[LINK] Fewer Australians subscribing to broadband
rchirgwin at ozemail.com.au
Mon Jun 14 08:59:47 EST 2010
1. The key word missing is "fixed", as in "the take-up of fixed
broadband internet connections declined last year".
2. Unthreading the OECD data is always fun. The ABS gives Australia
6.712 million household broadband connections, but this includes mobile
wireless. It also gives 1.4 million business connections including
mobile wireless. It's a long stretch to extract the estimated 5.133
million household *fixed* broadband connections out of the ABS data, and
I don't propose to spend the rest of the morning on it. But I will make
a point I've made before about the OECD data: it's too opaque. If you
can't trace the reported data back to its original source, then it's of
3. "Such as through their mobile phone". I don't actually believe Paul
Budde said this; I would bet he said something like "through the mobile
network". Because most wireless broadband is just not through the
"mobile phone". Sigh.
Regardless of the difficulty of turning the OECD data into a sound
representation of anything, I'll bet there will be the usual breast
beating about how we're falling behind something-or-other.
Bernard Robertson-Dunn wrote:
> Fewer Australians subscribing to broadband
> Ari Sharp
> June 14, 2010
> Australia is one of only two developed countries where the take-up of
> broadband internet connections declined last year, new figures show.
> Figures for 31 countries in the Organisation for Economic Co-operation
> and Development show the number of broadband subscribers per 100 of the
> population slipped 0.55 last year in Australia. Finland recorded an even
> bigger slide.
> In contrast, broadband take-up grew 1.39 per 100 of the population in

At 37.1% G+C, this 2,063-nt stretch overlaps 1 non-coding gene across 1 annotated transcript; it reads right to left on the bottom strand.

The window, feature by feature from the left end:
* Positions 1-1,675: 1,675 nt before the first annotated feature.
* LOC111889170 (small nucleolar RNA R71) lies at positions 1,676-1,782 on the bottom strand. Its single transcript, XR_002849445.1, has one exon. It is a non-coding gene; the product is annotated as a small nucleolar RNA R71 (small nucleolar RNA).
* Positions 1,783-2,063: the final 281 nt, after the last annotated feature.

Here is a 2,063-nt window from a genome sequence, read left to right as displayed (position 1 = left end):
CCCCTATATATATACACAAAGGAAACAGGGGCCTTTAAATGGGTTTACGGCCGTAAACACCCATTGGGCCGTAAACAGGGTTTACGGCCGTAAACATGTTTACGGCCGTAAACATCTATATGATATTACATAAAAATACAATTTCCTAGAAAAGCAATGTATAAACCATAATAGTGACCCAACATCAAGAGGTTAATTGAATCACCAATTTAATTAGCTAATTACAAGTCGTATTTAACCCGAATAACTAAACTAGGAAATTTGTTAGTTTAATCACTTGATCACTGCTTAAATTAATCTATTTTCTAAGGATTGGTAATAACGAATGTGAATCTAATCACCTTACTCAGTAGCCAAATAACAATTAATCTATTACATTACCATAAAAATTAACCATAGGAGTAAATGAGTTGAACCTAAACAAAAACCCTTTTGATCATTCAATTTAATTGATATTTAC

> the US, 1.69 in South Korea and 2.96 in Germany, leaving the OECD
> average at 1.47.
> An industry analyst, Paul Budde, said Australia's slide might be a
> reflection of many people opting for wireless internet services, such as
> through their mobile phone, rather than a broadband connection.
> He said he did not believe this trend would cause alarm for the
> government's proposed national broadband network, because customers
> requiring a service with greater bandwidth would still rely on fixed
> line services.
> That view was backed by John Hilvert, communications director for the
> Internet Industry Association, who cited earlier OECD research showing
> Australia had the third highest usage of mobile internet devices.
> ''People in Australia love competition, and at the moment wireless is
> better value for money and more flexible,'' he said.
> The latest figures leave Australia in 17th place for overall broadband
> take-up, with 23.3 connections per 100 of the population. That matches
> the average for the 31 countries in the study.
> Broadband penetration appears to roughly match economic development. The
> Netherlands and Denmark (both 37.1) sit on top of the table while Chile
> (9.6), Mexico (9.2) and Turkey (9.0) make up the rear.
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